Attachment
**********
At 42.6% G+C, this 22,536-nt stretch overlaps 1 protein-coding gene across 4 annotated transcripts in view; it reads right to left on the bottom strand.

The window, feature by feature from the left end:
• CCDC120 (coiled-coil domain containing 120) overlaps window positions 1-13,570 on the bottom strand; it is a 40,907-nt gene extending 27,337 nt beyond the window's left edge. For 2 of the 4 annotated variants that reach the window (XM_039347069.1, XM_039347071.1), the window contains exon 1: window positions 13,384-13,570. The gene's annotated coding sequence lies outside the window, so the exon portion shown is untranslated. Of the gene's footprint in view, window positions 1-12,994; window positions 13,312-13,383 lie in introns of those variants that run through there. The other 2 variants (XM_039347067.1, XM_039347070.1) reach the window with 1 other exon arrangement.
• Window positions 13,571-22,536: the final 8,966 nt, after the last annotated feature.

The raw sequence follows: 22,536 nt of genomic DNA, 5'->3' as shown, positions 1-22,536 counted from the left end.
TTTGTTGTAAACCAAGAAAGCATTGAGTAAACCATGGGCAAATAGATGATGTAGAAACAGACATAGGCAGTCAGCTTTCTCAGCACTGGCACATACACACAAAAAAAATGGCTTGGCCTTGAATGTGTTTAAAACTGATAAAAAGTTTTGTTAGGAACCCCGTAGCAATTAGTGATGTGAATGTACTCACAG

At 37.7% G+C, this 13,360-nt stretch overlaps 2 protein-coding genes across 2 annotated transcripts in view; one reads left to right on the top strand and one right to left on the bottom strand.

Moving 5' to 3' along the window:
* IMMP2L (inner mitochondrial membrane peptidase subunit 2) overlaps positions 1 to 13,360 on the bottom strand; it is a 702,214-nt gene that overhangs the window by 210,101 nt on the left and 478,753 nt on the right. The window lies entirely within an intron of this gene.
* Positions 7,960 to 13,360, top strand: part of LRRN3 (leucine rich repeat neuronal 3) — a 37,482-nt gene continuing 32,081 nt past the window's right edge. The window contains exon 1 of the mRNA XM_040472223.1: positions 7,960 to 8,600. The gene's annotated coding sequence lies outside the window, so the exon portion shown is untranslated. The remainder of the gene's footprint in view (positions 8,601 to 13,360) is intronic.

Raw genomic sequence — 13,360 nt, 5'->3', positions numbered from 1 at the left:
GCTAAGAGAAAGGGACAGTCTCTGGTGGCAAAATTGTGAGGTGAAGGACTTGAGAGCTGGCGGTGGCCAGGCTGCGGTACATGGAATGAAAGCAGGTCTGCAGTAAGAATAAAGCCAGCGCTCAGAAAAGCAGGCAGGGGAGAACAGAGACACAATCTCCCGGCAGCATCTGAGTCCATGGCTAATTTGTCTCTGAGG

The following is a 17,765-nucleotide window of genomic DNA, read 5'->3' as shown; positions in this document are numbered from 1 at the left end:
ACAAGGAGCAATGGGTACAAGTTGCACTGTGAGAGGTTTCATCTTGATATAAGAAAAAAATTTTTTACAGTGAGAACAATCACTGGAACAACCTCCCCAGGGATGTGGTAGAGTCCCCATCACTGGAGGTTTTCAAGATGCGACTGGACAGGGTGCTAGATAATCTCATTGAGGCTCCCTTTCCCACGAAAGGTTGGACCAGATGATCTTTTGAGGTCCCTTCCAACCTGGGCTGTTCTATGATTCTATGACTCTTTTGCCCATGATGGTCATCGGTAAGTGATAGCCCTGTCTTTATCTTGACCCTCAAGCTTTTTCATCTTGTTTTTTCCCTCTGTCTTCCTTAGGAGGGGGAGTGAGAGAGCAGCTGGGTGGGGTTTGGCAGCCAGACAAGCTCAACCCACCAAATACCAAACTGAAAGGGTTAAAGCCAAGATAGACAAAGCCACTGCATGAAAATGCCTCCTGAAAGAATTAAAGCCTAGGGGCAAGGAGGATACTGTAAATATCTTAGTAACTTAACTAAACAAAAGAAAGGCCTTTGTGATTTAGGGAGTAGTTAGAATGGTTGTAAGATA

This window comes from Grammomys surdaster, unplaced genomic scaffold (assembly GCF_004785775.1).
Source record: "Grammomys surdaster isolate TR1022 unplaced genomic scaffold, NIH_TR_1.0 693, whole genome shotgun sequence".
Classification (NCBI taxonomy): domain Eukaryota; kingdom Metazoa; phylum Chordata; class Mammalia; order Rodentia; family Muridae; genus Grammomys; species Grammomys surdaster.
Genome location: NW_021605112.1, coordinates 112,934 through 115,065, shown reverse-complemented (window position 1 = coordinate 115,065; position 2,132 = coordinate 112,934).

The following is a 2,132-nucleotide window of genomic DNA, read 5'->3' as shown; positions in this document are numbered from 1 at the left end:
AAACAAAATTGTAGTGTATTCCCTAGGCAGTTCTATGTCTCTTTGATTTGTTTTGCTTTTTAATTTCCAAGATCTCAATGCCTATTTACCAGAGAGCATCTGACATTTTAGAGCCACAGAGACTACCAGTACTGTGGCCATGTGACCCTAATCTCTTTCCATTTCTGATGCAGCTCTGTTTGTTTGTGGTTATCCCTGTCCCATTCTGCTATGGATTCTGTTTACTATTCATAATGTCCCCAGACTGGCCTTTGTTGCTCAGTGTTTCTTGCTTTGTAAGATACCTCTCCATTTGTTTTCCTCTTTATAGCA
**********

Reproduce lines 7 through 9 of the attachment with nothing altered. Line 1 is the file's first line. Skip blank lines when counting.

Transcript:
At 37.7% G+C, this 13,360-nt stretch overlaps 2 protein-coding genes across 2 annotated transcripts in view; one reads left to right on the top strand and one right to left on the bottom strand.

Moving 5' to 3' along the window:
* IMMP2L (inner mitochondrial membrane peptidase subunit 2) overlaps positions 1 to 13,360 on the bottom strand; it is a 702,214-nt gene that overhangs the window by 210,101 nt on the left and 478,753 nt on the right. The window lies entirely within an intron of this gene.